The other amazing teacher is Lenae Crandall.  Lenae Crandall is a certified special education teacher and founder/ director of Hope, Expression, and Education for Individuals with Severe Disabilities (HEED) (click here for link to website) which is based in Utah County.  She left a traditional special education classroom to pursue doing RPM with her students full time and has never looked back.  She has a heart of gold for the kids and families she serves.  Many of her students have blogs which are listed in the Profiles tab and sidebar of my blog.  Without further a due, I would like to introduce Lenae as my first ever guest blogger!

By Lenae Crandall

The Jefferson memorial in Washington DC has a quote: "I have sworn upon the altar of God eternal hostility against every form of tyranny over the mind of man."  One day I was conversing with an educational leader. This leader made the statement to me that I should be focusing on “functional skills” and so math instruction should look like counting while helping the child to brush his/her teeth. I was told that I should focus on teaching my students how to eat with a spoon over academics because parents don’t work on those things with their children. While I agreed that teeth brushing, eating with a spoon and other functional activities are very important, I left that day thinking about this Jefferson quote. I thought, “I will be fired before I ever deprive my students of important skills like reading and access to the world. I will fight against tyranny over my students’ minds”

This quote has defined my teaching career. I believe strongly in the education of ALL individuals. I believe in the capacity of EVERY human to learn and progress.  Being religious I firmly believe all human beings were sent to earth with specific talents, purposes, and with a divine nature and worth. I believe that NO person was sent to fail or simply exist.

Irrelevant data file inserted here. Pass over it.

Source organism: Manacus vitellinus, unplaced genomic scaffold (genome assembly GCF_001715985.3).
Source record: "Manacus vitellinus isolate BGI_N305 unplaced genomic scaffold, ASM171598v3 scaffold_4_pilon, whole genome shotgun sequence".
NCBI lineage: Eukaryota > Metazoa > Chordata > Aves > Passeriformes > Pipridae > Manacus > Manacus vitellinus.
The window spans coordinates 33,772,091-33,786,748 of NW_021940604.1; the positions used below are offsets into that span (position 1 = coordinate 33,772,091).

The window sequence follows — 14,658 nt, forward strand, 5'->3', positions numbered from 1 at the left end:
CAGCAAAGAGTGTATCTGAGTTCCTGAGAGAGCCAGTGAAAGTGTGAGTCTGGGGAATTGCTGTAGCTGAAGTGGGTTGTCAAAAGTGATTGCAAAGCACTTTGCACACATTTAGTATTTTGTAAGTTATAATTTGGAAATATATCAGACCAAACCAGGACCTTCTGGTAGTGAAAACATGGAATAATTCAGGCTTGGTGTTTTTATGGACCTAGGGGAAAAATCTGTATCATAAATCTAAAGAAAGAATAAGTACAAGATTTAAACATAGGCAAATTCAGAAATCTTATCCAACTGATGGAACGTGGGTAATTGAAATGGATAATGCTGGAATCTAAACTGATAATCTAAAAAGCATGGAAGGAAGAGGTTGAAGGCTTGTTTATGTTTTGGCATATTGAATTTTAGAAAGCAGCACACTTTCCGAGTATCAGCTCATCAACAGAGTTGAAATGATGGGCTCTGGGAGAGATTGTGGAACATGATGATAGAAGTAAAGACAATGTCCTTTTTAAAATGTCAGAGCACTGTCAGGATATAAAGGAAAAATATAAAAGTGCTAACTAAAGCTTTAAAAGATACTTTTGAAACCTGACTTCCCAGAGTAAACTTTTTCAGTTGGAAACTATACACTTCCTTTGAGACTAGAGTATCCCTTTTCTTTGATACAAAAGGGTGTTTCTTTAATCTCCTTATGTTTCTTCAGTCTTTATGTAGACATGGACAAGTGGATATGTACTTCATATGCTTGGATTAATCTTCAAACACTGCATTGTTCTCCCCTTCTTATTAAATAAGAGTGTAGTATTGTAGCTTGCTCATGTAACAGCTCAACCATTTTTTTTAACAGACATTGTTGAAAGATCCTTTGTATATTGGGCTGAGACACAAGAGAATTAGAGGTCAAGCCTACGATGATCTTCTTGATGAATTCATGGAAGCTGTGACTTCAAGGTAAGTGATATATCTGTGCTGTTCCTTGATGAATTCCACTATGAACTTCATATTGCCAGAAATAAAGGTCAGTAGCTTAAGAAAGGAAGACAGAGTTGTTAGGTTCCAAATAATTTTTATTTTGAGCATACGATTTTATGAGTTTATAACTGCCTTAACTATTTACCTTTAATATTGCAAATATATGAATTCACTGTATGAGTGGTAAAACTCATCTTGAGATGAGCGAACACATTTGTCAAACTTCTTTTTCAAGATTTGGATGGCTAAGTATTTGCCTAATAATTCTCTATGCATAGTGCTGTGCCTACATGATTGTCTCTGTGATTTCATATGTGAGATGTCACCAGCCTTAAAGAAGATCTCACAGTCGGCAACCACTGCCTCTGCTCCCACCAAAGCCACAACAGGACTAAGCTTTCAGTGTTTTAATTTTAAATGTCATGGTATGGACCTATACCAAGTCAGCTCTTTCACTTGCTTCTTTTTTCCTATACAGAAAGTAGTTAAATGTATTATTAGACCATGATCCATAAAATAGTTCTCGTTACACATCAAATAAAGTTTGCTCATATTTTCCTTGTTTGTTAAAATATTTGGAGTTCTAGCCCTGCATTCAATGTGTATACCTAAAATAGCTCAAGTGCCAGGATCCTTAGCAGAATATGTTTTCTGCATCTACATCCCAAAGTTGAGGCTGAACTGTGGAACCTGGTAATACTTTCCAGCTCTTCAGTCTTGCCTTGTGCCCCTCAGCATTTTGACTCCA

Because of these beliefs, my journey as a teacher has been to do what I can to unlock the doors that trap my students inside their bodies. Yes my students can move, but doesn’t mean they can verbally express what they want to say when they want to say it or do things on cue. 

In the beginning of my career I was powered by the belief that all students could learn to read. I believed it to be the gateway to opportunity to learn to read. Reading opened doors to knowledge and communication. This was my first focus. 

As I taught, I found my students were brilliant. I began developing or adapting tests so my students could respond. I saw they had the easiest time simply touching or pointing to an answer. I found my students-whom many thought couldn’t learn to read (and thought I was a bit nuts)- not only could learn how to read, but many were already reading and doing complex skills that they had learned from listening when others didn’t think they were listening, or self-taught in some way.

I realized since they were so intelligent that I needed to find a way for them to be able to communicate all these thoughts and therefore have fulfilling lives. Where would I turn?